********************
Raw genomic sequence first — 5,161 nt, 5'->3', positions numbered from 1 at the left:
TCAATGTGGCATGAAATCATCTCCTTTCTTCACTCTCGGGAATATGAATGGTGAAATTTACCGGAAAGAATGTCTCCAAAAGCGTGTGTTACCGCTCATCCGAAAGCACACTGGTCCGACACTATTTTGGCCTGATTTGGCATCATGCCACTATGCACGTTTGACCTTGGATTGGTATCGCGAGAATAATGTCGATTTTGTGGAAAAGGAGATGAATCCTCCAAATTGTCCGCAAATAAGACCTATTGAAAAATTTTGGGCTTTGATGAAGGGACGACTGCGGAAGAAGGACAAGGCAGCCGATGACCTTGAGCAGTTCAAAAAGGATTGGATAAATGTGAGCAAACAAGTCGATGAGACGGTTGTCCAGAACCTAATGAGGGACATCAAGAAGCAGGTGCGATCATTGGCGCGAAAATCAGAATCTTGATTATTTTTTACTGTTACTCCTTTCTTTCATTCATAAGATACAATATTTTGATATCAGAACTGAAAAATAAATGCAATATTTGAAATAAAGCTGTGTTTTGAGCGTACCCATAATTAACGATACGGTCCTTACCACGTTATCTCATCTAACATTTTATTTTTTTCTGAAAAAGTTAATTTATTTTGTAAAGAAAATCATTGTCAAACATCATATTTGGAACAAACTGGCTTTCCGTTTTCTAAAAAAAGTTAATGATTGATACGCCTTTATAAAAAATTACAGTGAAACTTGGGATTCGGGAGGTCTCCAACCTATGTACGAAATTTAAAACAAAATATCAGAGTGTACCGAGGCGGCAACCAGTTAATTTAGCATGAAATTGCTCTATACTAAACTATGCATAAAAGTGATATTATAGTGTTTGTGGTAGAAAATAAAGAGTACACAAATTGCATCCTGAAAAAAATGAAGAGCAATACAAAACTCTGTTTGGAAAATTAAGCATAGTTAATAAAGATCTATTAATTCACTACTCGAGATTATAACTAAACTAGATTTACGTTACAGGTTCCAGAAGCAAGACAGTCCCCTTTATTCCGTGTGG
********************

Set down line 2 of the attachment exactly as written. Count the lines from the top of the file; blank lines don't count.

TCAATGTGGCATGAAATCATCTCCTTTCTTCACTCTCGGGAATATGAATGGTGAAATTTACCGGAAAGAATGTCTCCAAAAGCGTGTGTTACCGCTCATCCGAAAGCACACTGGTCCGACACTATTTTGGCCTGATTTGGCATCATGCCACTATGCACGTTTGACCTTGGATTGGTATCGCGAGAATAATGTCGATTTTGTGGAAAAGGAGATGAATCCTCCAAATTGTCCGCAAATAAGACCTATTGAAAAATTTTGGGCTTTGATGAAGGGACGACTGCGGAAGAAGGACAAGGCAGCCGATGACCTTGAGCAGTTCAAAAAGGATTGGATAAATGTGAGCAAACAAGTCGATGAGACGGTTGTCCAGAACCTAATGAGGGACATCAAGAAGCAGGTGCGATCATTGGCGCGAAAATCAGAATCTTGATTATTTTTTACTGTTACTCCTTTCTTTCATTCATAAGATACAATATTTTGATATCAGAACTGAAAAATAAATGCAATATTTGAAATAAAGCTGTGTTTTGAGCGTACCCATAATTAACGATACGGTCCTTACCACGTTATCTCATCTAACATTTTATTTTTTTCTGAAAAAGTTAATTTATTTTGTAAAGAAAATCATTGTCAAACATCATATTTGGAACAAACTGGCTTTCCGTTTTCTAAAAAAAGTTAATGATTGATACGCCTTTATAAAAAATTACAGTGAAACTTGGGATTCGGGAGGTCTCCAACCTATGTACGAAATTTAAAACAAAATATCAGAGTGTACCGAGGCGGCAACCAGTTAATTTAGCATGAAATTGCTCTATACTAAACTATGCATAAAAGTGATATTATAGTGTTTGTGGTAGAAAATAAAGAGTACACAAATTGCATCCTGAAAAAAATGAAGAGCAATACAAAACTCTGTTTGGAAAATTAAGCATAGTTAATAAAGATCTATTAATTCACTACTCGAGATTATAACTAAACTAGATTTACGTTACAGGTTCCAGAAGCAAGACAGTCCCCTTTATTCCGTGTGG